Cranial CT for Minor Head Injury

7 April, 2011 by: colinparker

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Most children with a minor head injury (GCS 14-15) have an excellent prognosis, but a small number will deteriorate unexpectedly, and go on to require neurosurgical intervention.  The last decade has seen valiant attempts at trying to define and predict this subgroup of kids who need a cranial CT, to pre-empt this deterioration.

Clinical Decision Rules seem to be the fashion when it comes to making the risk-benefit analysis in high-volume clinical conditions with a small risk of a bad outcome, but how useful are these in everyday Paediatric Emergency Medicine practice? Join us for a discussion and comparison of your favourite head CT decision instruments… Canadian, CHALICE, NICE, PECARN, CATCH – we’ve got ’em all!

Outline: Cranial CT for MHI PEMcast

[CP] Welcome, disclaimer, intro

Traditional approach – observation, selected CT, limited evidence base
Pressures of cost and litigation
Increasing use of CT in North America – risks –
Cognitive impairment (Scandinavian studies – Hall BMJ 2004)
Consent for radiation (and contrast) and General Anaesthetic

Problem is identifying the child at risk for intracranial injury without clinical signs of intracranial injury at time of assessment (vs identifying low-risk children who do not need CT)

Ideal tool would use clinical features (ie non-invasive) in history & examination to risk stratify for intracranial injury – ie high NPV for low-risk, high PPV for high risk, with a good balance between sensitivity and specificity (ROC curve).
Also, easy to remember, prospectively validated in population of interest.

Population is important – any test looks good when prevalence of bad outcome is very low (or very high). Clinical prediction rules most helpful in situations where clinician is not sure… or to justify with science your intuitive risk assessment.

So, what combination of clinical features is useful in predicting risk?

Papers: Decision Rules

[CP] [Canadian CT Head 2001 = adults]

[KR] Palchak 2003 Annals Emerg Med

[KB] Dunning 2006 – CHALICE

[CP] Maguire 2009 Systematic Review

[KR] PECARN (Kupperman 2009 Lancet)

[CP] CATCH (Osmond 2010 CMAJ)

[KB] Pickering 2011 Systematic Review


[CP] [NICE 2003 = Canadian CT head mostly]

[KR] NICE  Guideline 2007

[KB] RCH Head Injury CPG

[CP] Starship

[KR] PMH – focus on minor head injury

[KB] PMH – return to sport advice

[CP] PREDICT (MB personal communication) survey findings
-plan to prospectively compare all rules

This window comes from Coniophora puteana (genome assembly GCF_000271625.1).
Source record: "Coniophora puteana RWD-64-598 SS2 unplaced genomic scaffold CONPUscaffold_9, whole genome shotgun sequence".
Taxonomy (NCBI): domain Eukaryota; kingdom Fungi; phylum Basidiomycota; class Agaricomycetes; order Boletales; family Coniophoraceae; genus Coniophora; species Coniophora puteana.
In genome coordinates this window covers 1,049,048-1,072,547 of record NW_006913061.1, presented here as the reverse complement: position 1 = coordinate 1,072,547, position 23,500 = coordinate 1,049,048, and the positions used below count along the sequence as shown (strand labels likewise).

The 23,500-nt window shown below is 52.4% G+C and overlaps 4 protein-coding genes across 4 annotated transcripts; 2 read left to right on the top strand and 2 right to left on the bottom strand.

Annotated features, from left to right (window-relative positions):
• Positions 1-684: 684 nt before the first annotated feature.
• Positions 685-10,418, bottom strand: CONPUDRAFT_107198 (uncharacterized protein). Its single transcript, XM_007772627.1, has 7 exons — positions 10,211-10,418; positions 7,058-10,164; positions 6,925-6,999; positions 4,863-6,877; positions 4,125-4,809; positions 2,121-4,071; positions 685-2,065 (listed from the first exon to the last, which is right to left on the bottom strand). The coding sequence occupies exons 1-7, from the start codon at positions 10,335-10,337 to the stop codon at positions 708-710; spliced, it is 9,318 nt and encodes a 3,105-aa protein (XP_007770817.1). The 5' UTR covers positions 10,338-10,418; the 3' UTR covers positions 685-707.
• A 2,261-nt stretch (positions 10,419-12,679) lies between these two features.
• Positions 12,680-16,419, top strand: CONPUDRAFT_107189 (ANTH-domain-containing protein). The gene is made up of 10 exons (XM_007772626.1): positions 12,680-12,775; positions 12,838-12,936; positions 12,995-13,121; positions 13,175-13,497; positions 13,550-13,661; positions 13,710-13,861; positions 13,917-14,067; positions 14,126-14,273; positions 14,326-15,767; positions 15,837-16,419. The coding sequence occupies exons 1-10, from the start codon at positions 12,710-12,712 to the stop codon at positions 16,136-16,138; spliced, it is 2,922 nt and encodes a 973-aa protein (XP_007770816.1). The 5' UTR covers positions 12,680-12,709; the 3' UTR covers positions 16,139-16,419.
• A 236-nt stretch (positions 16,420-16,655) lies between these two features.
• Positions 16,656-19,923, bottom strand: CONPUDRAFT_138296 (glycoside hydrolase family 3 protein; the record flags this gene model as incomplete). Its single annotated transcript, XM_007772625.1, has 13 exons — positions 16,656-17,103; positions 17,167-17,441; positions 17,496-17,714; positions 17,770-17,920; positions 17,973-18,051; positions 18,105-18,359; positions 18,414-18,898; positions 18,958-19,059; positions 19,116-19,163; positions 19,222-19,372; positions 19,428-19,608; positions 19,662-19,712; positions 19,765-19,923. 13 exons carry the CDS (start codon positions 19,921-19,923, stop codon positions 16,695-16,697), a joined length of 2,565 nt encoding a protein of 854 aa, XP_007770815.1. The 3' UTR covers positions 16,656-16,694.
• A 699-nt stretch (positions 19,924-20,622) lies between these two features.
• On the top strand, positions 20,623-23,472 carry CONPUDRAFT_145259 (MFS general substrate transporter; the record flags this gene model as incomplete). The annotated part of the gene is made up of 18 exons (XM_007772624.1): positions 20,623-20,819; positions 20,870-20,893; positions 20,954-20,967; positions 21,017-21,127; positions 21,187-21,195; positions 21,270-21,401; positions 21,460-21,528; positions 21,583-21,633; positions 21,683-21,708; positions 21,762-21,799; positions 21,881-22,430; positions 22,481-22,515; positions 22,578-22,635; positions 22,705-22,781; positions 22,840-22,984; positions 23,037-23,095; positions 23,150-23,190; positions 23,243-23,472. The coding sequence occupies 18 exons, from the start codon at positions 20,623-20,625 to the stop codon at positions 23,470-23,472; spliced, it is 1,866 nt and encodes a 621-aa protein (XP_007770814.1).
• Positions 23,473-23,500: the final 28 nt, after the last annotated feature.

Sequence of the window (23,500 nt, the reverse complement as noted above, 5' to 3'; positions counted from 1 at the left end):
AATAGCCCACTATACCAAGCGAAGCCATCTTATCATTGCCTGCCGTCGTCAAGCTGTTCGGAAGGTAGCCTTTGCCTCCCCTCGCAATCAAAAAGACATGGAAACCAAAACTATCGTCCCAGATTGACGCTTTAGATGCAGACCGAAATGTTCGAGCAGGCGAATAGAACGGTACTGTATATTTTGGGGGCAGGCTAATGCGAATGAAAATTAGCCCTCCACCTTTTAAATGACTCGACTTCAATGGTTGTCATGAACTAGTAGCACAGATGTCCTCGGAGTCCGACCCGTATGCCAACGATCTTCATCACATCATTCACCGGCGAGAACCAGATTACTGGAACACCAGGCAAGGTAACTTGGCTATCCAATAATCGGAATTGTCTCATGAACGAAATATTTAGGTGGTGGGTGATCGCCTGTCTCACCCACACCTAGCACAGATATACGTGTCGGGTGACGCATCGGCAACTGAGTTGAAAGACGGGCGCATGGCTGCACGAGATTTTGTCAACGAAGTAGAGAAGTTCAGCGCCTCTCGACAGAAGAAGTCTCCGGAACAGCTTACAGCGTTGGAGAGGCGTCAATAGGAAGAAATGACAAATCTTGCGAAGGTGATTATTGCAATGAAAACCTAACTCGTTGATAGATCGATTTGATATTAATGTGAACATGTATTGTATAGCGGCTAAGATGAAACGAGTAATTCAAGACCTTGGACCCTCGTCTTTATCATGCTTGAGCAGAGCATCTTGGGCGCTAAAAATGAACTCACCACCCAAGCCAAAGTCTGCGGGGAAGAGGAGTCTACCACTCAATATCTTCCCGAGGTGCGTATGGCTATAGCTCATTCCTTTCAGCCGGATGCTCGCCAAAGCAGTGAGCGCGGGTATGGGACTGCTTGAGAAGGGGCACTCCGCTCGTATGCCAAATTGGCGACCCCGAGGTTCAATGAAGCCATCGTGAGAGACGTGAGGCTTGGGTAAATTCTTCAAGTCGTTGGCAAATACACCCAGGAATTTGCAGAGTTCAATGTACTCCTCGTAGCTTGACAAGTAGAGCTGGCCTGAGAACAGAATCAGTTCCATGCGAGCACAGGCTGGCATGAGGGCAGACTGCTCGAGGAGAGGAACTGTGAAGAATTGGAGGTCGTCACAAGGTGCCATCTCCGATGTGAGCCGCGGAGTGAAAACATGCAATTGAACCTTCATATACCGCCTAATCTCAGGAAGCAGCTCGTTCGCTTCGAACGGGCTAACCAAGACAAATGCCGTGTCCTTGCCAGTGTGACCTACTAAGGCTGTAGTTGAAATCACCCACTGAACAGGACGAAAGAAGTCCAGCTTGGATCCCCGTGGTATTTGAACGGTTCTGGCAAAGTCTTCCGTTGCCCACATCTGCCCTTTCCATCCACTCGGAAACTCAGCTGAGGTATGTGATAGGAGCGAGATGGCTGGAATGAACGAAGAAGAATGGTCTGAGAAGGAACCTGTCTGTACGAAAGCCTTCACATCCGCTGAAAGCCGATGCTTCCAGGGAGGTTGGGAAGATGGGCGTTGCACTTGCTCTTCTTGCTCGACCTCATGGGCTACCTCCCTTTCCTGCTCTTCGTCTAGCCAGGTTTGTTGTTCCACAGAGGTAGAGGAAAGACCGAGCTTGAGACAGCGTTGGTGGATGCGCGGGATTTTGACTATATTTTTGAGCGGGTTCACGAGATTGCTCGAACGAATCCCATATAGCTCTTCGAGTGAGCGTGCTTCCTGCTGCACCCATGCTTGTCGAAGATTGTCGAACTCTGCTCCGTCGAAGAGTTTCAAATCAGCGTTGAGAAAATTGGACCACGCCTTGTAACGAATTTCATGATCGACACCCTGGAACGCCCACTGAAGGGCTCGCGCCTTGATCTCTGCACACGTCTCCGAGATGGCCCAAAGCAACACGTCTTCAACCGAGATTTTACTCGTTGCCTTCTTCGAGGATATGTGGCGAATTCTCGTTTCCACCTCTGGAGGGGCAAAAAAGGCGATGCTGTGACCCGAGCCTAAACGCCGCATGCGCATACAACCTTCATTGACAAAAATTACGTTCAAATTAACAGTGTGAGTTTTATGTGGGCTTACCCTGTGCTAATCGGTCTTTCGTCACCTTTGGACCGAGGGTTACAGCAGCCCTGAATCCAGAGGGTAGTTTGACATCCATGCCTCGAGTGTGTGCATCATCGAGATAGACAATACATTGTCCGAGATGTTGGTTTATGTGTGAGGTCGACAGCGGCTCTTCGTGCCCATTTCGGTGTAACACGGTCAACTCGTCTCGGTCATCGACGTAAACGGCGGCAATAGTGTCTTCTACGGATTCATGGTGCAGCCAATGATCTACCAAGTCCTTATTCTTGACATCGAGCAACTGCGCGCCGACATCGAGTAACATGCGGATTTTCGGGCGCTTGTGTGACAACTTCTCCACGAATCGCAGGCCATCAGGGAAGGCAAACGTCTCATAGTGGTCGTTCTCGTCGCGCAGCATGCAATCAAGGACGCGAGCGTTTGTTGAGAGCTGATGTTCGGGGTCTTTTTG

[ALL] Clinical bottom line, tips, personal experience

[CP] Summary, goodbye


Hall P, Adami HO, Trichopoulos D, Pedersen NL, Lagiou P, Ekbom A, Ingvar M, Lundell M, Granath F. Effect of low doses of ionising radiation in infancy on cognitive function in adulthood: Swedish population based cohort study. BMJ. 2004 Jan 3;328(7430):19. PubMed PMID: 14703539

Stiell IG, Wells GA, Vandemheen K, Clement C, Lesiuk H, Laupacis A, McKnight RD, Verbeek R, Brison R, Cass D, Eisenhauer ME, Greenberg G, Worthington J. The Canadian CT Head Rule for patients with minor head injury. Lancet. 2001 May 5;357(9266):1391-6. PubMed PMID: 11356436.

Palchak MJ, Holmes JF, Vance CW, Gelber RE, Schauer BA, Harrison MJ, Willis-Shore J, Wootton-Gorges SL, Derlet RW, Kuppermann N. A decision rule for identifying children at low risk for brain injuries after blunt head trauma. Ann Emerg Med. 2003 Oct;42(4):492-506. PubMed PMID: 14520320.

Dunning J, Daly JP, Lomas JP, Lecky F, Batchelor J, Mackway-Jones K; Children’s head injury algorithm for the prediction of important clinical events study group. Derivation of the children’s head injury algorithm for the prediction of important clinical events decision rule for head injury in children. Arch Dis Child. 2006 Nov;91(11):885-91. PubMed PMID: 17056862.

Maguire JL, Boutis K, Uleryk EM, Laupacis A, Parkin PC. Should a head-injured child receive a head CT scan? A systematic review of clinical prediction rules. Pediatrics. 2009 Jul;124(1):e145-54. Review. PubMed PMID: 19564261.

Kuppermann N, Holmes JF, Dayan PS, Hoyle JD Jr, Atabaki SM, Holubkov R, Nadel FM, Monroe D, Stanley RM, Borgialli DA, Badawy MK, Schunk JE, Quayle KS, Mahajan P,Lichenstein R, Lillis KA, Tunik MG, Jacobs ES, Callahan JM, Gorelick MH, Glass TF, Lee LK, Bachman MC, Cooper A, Powell EC, Gerardi MJ, Melville KA, Muizelaar JP, Wisner DH, Zuspan SJ, Dean JM, Wootton-Gorges SL; Pediatric Emergency Care Applied Research Network (PECARN). Identification of children at very low risk of clinically-important brain injuries after head trauma: a prospective cohort study. Lancet. 2009 Oct 3;374(9696):1160-70. Epub 2009 Sep 14. PubMed PMID: 19758692.

Osmond MH, Klassen TP, Wells GA, Correll R, Jarvis A, Joubert G, Bailey B, Chauvin-Kimoff L, Pusic M, McConnell D, Nijssen-Jordan C, Silver N, Taylor B, Stiell IG; Pediatric Emergency Research Canada (PERC) Head Injury Study Group. CATCH: a clinical decision rule for the use of computed tomography in children with minor head injury. CMAJ. 2010 Mar 9;182(4):341-8. Epub 2010 Feb 8. PubMed PMID: 20142371

Pickering A, Harnan S, Fitzgerald P, Pandor A, Goodacre S. Clinical decision rules for children with minor head injury: a systematic review. Arch Dis Child. 2011 Feb 10. [Epub ahead of print] PubMed PMID: 21310894.

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5 Responses to “Cranial CT for Minor Head Injury”
  1. Anand Senthi says:

    Hi. I just came across this recently published secondary analysis of the PECARN data set discussed here.
    It appears if kids have vomiting alone with no other concerning features (several specified), then their rate of clinically important traumatic brain injury is extremely low = 0.2% so CT can be avoided. This was somewhat reassuring to read.

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